Verse 1. - Lord, who shall abide in thy tabernacle? rather, Who shall sojourn? Whom wilt thou accept as a sojourner in thy tent, to be near to thee, and consort with thee? Who shall dwell (i.e. whom wilt thou permit to dwell) in thy holy hill? The "tabernacle" and the "holy hill" of Zion are, of course, not to be understood literally. They are figurative expressions, pointing to the Divine presence and favour, and the blessedness of abiding in them.
He that walketh uprightly, and worketh righteousness, and speaketh the truth in his heart.
Verse 2. - He that walketh uprightly, and worketh righteousness. An upright walk is the first requisite (comp. Genesis 17:1; Psalm 26:3, 11; Isaiah 33:15). Such a walk involves the doing of righteousness, not, of course, in absolute perfection, but with a sincere intention, and so as to have "the answer of a good conscience towards God" (1 Peter 3:21). And speaketh the truth in his heart. Not "from his heart," as in the Prayer-book Version, which would make the reference one to mere truth of speech, but "in his heart," which points to internal truthfulness - that truthfulness "in the hidden council-chamber of the soul," which "holds no parley with what is false" (Kay).
He that backbiteth not with his tongue, nor doeth evil to his neighbour, nor taketh up a reproach against his neighbour.
Verse 3. - He that backbiteth not with his tongue. Among the negative virtues the first place is given to the observance of the ninth commandment, probably because to err in this respect is so very common a fault (see Jeremiah 6:28; Jeremiah 9:4; James 3:5-8). Nor doeth evil to his neighbour; rather, to his friend, or his companion - a different word from that used at the end of the verse, and implying greater intimacy. There is special wickedness in injuring one with whom we are intimate. Nor taketh up a reproach against his neighbour. The good man does not, even when it is true, spread an ill report concerning his neighbour. He prefers to keep silence, and let the report die out (see Exodus 33:1).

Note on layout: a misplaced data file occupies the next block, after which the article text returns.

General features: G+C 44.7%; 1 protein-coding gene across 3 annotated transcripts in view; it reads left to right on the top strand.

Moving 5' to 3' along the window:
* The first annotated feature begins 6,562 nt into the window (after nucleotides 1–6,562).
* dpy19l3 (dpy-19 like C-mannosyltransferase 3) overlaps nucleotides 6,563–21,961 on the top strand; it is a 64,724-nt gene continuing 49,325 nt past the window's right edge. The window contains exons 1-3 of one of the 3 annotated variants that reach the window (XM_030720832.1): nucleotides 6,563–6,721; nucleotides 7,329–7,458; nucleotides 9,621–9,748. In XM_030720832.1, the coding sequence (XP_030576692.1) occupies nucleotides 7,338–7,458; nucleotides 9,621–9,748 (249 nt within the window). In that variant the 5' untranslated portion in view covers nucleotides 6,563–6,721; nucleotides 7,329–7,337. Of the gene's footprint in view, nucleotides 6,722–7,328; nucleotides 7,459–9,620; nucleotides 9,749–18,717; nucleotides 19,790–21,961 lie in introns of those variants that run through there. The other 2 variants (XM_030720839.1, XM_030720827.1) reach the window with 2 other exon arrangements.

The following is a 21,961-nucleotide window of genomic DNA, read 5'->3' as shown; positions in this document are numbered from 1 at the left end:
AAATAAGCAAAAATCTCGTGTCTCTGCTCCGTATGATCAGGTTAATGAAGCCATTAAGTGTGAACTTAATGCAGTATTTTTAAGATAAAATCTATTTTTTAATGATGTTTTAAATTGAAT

In whose eyes a vile person is contemned; but he honoureth them that fear the LORD. He that sweareth to his own hurt, and changeth not.
Verse 4. - In whose eyes a vile person is contemned. So the LXX., the Vulgate, Ewald, Hupfeld, Hengstenberg, and the Revised Version. Others prefer to translate, "He is despised in his own eyes, [and] worthless" (Abort Ezra, Hitzig, Delitzsch, Kay, 'Speaker's Commentary'). Either rendering furnishes a good sense; but the law of parallelism is very decidedly in favour of the former. As the righteous man honors those who fear God, so he contemns those who are vile or worthless. He is no respecter of persons. Men's outward circumstances are nothing to him. He awards honour or contempt according to men's moral qualities. But he honoreth them that fear the Lord. "It is no common virtue," says Calvin, "to honour pious and godly men, since in the opinion of the world they are often as the offscouring of all things (1 Corinthans 4:13)? He that sweareth to his own hurt, and changeth not. The righteous man, if he happens to have sworn to do something which it turns out will be to his own hurt, nevertheless keeps his engagement (comp Leviticus 5:4, where לְהָרַע is used in the same sense).
He that putteth not out his money to usury, nor taketh reward against the innocent. He that doeth these things shall never be moved.
Verse 5. - He that putteth not out his money to usury. Usury, when one Israelite borrowed of another, was strictly forbidden by the Law (Exodus 22:25; Leviticus 25:36; Deuteronomy 23:19). When the borrower was a foreigner, it was lawful (Deuteronomy 15:3; Deuteronomy 33:20); and no discredit can attach to the practice, so long as the rate of interest charged is moderate (comp. Matthew 25:27). Here the writer contemplates only such usury as was forbidden by the Law. Nor taketh reward against the innocent; refuses, i.e., to take a bribe, either as judge or witness, when a charge is made against an innocent person. The contrary conduct was widely practised by the Israelites in later times (see Isaiah 1:23; Isaiah 5:23; Jeremiah 22:17; Ezekiel 22:12; Hoe. 4:18; Micah 3:11, etc.), and prevails generally in the East to the present day. He that doeth these things shall never be moved (comp. Psalm 16:8). He shall continue "steadfast, unmovable," having God "at his right hand," as his Protector and Sustainer.